An ambitious sequel to one of the canon’s greatest epics.
Likening his first foray into epic poetry as what â€œthe Odyssey, we might say, is to the Iliad,” liturgical author (A User’s Guide to the Book of Common Prayer, 2005) and Episcopal priest Webber introduces his saga with a boast worthy of the heroic subject. The author picks up where Beowulf leaves off: namely, in the wake of the warrior’s triumphant victories over Grendel and the dragon. The story now turns to a society redefining itself without its hero; the Geats anxiously look to the future, fearing that enemies once held at bay by their heroic leader’s mere existence will soon capitalize on their vulnerability. Only two of the original characters survive in the sequel: Beowulf, by reputation alone, and Wiglaf, a distant relative who was the sole warrior brave enough to stand with him in his mortal combat with the dragon. Wiglaf somewhat reluctantly becomes the Geats’ new leader and faces many of the same issues challenging modern leaders–most notably, whether to preempt possible attacks by striking first, or to attempt a peaceful coexistence. The pacifistic Wiglaf opts for the latter, thus spurring the Geats’ mass migration from Scandinavia to Britain, but not before encountering numerous confrontations, some with the more warlike in his clan who claim that â€œ â€˜peace has poisoned [them].’ ” The plot is believable, the themes compelling (if a bit didactic) and the author’s attention to the structural dimensions of the original poem–limiting the number of metrical stresses per line; frequent alliteration–admirable.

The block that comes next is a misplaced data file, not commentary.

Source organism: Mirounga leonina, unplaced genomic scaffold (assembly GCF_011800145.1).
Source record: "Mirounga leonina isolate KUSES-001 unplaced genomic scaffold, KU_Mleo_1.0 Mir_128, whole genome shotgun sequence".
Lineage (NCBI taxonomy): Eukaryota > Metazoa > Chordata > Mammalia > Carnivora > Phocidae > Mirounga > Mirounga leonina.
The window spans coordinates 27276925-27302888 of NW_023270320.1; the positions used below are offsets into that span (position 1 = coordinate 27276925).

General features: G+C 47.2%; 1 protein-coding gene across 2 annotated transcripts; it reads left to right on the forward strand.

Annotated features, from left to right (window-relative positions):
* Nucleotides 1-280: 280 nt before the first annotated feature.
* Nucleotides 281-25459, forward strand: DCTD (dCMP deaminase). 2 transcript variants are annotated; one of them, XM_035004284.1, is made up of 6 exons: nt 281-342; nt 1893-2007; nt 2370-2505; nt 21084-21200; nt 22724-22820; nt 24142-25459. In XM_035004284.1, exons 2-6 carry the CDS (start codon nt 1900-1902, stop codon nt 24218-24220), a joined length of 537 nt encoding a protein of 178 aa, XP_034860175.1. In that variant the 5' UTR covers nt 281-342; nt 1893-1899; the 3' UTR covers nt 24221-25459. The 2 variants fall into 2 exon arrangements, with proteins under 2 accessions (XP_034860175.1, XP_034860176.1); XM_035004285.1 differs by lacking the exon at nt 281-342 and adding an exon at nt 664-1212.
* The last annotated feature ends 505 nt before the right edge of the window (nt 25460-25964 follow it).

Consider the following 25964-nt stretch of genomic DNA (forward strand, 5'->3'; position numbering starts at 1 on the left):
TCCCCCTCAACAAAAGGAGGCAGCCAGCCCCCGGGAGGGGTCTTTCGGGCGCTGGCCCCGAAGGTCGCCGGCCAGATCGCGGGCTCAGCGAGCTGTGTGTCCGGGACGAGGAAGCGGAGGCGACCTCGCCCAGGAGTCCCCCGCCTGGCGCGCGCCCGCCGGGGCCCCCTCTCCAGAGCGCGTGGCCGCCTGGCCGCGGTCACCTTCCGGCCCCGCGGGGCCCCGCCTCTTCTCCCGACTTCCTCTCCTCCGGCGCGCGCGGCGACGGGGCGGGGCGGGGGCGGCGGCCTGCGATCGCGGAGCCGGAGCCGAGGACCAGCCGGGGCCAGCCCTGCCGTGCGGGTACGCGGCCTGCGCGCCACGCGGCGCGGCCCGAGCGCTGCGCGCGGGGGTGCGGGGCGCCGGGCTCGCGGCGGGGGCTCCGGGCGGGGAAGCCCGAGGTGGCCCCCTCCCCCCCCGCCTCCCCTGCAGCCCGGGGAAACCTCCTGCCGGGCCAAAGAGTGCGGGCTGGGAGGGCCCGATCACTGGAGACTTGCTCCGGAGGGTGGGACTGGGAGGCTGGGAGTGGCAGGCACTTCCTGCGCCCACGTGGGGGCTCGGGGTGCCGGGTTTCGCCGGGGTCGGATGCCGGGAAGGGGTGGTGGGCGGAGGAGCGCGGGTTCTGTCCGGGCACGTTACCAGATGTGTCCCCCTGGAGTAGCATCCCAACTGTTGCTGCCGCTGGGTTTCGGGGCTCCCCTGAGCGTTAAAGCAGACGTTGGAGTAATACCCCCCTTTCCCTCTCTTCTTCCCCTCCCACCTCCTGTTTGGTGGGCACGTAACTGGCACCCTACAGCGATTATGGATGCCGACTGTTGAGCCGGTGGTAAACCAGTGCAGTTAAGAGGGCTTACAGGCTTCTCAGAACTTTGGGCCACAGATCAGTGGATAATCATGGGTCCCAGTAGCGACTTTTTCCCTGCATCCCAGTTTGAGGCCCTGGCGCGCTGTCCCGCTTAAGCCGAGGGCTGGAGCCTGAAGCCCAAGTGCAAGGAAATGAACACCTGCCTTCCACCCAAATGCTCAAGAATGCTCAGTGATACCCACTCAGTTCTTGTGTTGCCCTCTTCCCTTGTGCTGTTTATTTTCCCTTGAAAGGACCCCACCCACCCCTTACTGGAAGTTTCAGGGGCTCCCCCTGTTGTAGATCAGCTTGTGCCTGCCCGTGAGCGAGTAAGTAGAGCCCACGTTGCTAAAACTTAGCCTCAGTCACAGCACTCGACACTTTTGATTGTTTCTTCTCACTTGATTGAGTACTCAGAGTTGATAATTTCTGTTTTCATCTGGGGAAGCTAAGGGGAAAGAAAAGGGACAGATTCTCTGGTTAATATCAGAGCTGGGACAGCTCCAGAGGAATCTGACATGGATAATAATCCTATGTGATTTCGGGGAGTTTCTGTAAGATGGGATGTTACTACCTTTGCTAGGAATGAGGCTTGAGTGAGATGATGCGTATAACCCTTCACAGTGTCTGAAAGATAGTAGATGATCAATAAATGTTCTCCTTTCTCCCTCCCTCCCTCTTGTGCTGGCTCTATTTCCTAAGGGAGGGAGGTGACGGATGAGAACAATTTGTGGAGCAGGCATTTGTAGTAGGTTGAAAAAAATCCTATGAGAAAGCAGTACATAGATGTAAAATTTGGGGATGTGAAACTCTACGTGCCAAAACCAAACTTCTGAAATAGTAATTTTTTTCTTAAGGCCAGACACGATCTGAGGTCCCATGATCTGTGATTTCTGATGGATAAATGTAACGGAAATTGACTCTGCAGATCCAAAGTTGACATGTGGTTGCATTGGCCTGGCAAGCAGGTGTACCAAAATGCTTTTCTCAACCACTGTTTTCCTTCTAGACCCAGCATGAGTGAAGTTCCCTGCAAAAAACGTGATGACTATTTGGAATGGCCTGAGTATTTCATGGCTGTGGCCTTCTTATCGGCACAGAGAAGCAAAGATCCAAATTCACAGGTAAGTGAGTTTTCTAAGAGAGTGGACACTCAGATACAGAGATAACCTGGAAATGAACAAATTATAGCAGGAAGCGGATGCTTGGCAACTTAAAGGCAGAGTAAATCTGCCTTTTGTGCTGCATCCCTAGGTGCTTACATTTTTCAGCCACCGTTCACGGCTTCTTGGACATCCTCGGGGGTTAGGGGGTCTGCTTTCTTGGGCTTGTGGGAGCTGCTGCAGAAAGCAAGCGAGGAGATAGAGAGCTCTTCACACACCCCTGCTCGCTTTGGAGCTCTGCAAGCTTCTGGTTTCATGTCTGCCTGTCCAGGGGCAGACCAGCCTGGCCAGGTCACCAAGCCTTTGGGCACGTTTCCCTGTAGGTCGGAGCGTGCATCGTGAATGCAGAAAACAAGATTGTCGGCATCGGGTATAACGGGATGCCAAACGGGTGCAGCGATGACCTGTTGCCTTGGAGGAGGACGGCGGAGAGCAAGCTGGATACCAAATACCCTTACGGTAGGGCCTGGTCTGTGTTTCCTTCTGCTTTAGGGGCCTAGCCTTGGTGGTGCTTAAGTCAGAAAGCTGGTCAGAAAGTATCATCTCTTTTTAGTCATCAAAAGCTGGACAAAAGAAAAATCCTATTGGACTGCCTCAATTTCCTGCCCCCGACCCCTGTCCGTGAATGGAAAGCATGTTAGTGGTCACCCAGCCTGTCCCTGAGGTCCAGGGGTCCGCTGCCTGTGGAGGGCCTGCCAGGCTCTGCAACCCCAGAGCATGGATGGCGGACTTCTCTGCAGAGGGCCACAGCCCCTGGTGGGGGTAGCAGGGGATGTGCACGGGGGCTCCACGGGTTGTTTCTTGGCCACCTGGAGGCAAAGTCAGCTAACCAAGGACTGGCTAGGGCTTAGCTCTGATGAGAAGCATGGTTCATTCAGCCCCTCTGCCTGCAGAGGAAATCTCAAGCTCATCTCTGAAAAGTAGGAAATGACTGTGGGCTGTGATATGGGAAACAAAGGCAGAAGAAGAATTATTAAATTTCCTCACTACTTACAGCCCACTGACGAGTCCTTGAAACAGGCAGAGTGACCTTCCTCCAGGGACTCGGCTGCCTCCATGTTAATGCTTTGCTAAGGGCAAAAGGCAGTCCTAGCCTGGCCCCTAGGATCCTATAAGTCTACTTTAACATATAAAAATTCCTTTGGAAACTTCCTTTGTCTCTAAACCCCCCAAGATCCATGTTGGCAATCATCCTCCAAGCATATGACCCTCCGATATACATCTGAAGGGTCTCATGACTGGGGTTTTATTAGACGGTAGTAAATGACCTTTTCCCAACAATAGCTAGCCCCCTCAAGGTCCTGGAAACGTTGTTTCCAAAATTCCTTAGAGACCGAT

Provocative and entertaining: a thoughtful addition to this timeless tale.